Martha Constantine-Paton

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Martha Constantine-Paton is a neuroscientist at the Massachusetts Institute of Technology. She is a member of the McGovern Institute for Brain Research and a professor in the Department of Brain and Cognitive Sciences.

Prior to joining MIT in 1999 she held faculty appointments at Yale and Princeton. She is an expert on synaptic plasticity and brain development, particularly visual development. She is known for her studies on three-eyed frogs, a demonstration of neural plasticity in which a third eye grafted into a developing tadpole produces a pattern of overlapping connections that resemble mammalian ocular dominance columns.[1] Using this system, she and her colleagues demonstrated the importance of NMDA receptors in development plasticity.[2] She currently studies the molecular mechanisms that underlie the brain’s response to visual experience. Her work is also relevant to understanding the mechanisms of schizophrenia and Amyotrophic Lateral Sclerosis (Lou Gehrig's disease).[3]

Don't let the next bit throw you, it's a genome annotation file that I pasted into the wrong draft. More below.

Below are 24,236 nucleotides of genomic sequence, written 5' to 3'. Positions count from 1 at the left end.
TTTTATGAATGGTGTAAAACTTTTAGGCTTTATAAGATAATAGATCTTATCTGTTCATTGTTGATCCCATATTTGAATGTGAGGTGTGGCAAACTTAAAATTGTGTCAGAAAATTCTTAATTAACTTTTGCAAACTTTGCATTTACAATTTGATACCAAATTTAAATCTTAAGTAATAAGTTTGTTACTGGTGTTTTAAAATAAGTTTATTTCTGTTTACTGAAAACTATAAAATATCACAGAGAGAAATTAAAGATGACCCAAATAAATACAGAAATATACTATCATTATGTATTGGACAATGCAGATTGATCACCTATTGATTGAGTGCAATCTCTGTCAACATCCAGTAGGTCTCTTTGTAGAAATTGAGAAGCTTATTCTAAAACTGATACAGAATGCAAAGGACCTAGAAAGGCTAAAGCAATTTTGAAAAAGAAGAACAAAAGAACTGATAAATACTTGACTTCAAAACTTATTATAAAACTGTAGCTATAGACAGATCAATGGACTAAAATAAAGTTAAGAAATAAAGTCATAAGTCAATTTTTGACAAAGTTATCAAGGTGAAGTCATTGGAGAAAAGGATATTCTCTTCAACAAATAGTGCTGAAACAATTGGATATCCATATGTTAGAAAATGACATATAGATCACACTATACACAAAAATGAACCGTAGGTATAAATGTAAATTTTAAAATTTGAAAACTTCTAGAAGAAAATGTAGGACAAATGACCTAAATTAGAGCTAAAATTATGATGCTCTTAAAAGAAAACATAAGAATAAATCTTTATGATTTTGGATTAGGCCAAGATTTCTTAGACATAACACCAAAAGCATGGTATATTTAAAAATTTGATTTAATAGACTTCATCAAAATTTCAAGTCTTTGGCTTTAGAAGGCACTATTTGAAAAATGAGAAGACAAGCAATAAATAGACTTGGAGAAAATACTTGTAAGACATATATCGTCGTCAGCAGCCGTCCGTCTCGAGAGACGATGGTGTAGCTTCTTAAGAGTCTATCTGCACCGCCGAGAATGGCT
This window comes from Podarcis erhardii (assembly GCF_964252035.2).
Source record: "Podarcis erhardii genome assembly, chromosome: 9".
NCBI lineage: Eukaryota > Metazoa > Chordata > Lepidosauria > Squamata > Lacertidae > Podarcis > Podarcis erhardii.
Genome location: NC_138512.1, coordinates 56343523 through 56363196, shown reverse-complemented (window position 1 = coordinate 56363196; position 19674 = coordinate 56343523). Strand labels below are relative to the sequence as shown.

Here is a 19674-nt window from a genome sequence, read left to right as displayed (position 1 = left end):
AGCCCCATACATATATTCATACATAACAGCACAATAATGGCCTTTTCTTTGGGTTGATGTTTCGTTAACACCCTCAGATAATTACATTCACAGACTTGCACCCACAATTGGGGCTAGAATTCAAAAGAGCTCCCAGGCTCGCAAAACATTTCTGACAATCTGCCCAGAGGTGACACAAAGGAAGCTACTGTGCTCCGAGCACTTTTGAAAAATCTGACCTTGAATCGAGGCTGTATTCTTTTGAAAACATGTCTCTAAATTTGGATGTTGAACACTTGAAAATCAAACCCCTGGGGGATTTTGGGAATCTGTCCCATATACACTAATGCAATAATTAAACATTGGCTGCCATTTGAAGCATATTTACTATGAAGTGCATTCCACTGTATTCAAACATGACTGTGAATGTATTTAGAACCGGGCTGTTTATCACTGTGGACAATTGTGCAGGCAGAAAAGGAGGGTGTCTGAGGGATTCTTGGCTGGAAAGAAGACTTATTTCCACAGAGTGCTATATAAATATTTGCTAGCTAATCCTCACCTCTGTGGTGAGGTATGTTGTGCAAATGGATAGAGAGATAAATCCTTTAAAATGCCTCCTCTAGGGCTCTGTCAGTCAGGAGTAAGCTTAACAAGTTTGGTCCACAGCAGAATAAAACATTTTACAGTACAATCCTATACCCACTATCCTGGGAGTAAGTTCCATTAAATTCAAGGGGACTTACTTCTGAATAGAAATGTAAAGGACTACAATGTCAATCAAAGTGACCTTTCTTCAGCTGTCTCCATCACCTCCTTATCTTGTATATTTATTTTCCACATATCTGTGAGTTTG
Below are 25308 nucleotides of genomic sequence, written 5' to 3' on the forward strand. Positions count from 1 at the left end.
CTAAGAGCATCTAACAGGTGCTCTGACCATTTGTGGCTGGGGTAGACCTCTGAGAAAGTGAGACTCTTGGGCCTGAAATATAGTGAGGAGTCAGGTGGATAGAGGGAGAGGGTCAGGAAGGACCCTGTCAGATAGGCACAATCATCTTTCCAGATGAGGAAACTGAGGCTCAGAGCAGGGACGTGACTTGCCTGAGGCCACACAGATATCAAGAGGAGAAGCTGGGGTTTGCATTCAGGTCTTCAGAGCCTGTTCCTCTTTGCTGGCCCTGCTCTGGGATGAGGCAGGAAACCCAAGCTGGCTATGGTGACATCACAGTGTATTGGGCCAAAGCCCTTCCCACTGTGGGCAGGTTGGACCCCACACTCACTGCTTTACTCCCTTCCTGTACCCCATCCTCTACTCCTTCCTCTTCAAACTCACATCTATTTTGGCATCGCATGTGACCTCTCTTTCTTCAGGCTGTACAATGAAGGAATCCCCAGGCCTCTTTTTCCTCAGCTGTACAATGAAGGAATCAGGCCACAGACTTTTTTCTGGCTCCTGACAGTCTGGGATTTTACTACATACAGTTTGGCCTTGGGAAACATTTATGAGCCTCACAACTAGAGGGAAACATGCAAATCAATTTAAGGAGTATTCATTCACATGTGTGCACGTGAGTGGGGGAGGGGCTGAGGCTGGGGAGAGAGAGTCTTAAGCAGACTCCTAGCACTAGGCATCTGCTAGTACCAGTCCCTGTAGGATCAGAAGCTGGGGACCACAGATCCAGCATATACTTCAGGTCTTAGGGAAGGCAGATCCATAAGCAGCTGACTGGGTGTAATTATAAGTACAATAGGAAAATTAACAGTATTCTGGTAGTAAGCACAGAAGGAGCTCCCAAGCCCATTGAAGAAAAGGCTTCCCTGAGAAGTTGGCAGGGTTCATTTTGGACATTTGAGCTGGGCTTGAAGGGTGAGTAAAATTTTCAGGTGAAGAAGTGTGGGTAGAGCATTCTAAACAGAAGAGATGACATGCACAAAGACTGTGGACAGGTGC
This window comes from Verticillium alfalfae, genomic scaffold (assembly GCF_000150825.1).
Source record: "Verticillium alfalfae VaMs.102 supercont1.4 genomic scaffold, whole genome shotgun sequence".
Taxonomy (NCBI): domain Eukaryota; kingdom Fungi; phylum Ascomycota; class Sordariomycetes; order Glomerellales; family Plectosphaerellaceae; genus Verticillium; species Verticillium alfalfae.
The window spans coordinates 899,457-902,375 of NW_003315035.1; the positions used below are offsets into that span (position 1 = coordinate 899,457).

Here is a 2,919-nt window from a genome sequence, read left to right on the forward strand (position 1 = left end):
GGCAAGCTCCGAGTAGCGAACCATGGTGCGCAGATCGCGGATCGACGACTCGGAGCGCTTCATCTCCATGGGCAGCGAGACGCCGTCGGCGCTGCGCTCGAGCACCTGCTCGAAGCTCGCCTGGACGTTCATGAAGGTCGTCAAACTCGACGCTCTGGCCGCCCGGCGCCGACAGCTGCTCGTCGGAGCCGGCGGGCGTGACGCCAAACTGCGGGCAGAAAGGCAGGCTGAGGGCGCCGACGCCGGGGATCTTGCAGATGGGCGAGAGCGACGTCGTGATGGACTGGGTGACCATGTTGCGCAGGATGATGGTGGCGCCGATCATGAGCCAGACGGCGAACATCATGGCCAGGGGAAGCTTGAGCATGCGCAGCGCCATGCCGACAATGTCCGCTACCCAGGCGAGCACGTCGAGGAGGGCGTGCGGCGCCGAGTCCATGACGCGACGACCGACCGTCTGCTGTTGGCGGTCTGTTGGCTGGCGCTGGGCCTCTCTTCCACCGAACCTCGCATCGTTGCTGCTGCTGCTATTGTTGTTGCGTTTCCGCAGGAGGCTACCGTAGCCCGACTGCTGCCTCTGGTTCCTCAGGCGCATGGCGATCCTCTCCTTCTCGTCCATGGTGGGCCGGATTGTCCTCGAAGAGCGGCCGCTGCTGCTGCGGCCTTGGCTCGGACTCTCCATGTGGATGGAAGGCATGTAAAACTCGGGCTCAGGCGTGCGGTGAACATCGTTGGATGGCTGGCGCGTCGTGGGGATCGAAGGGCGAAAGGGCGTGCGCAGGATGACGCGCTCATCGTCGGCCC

References[edit]

  1. ^ Eye-specific termination bands in tecta of three-eyed frogs. Constantine-Paton M, Law MI. Science. 1978 Nov 10;202(4368):639-41.
  2. ^ N-methyl-D-aspartate receptor antagonist desegregates eye-specific stripes. Cline HT, Debski EA, Constantine-Paton M. Proc Natl Acad Sci U S A. 1987 Jun;84(12):4342-5.
  3. ^ Neonatal neuronal circuitry shows hyperexcitable disturbance in a mouse model of the adult-onset neurodegenerative disease amyotrophic lateral sclerosis. van Zundert B, Peuscher MH, Hynynen M, Chen A, Neve RL, Brown RH Jr, Constantine-Paton M, Bellingham MC. J Neurosci. 2008 Oct 22;28(43):10864-74.

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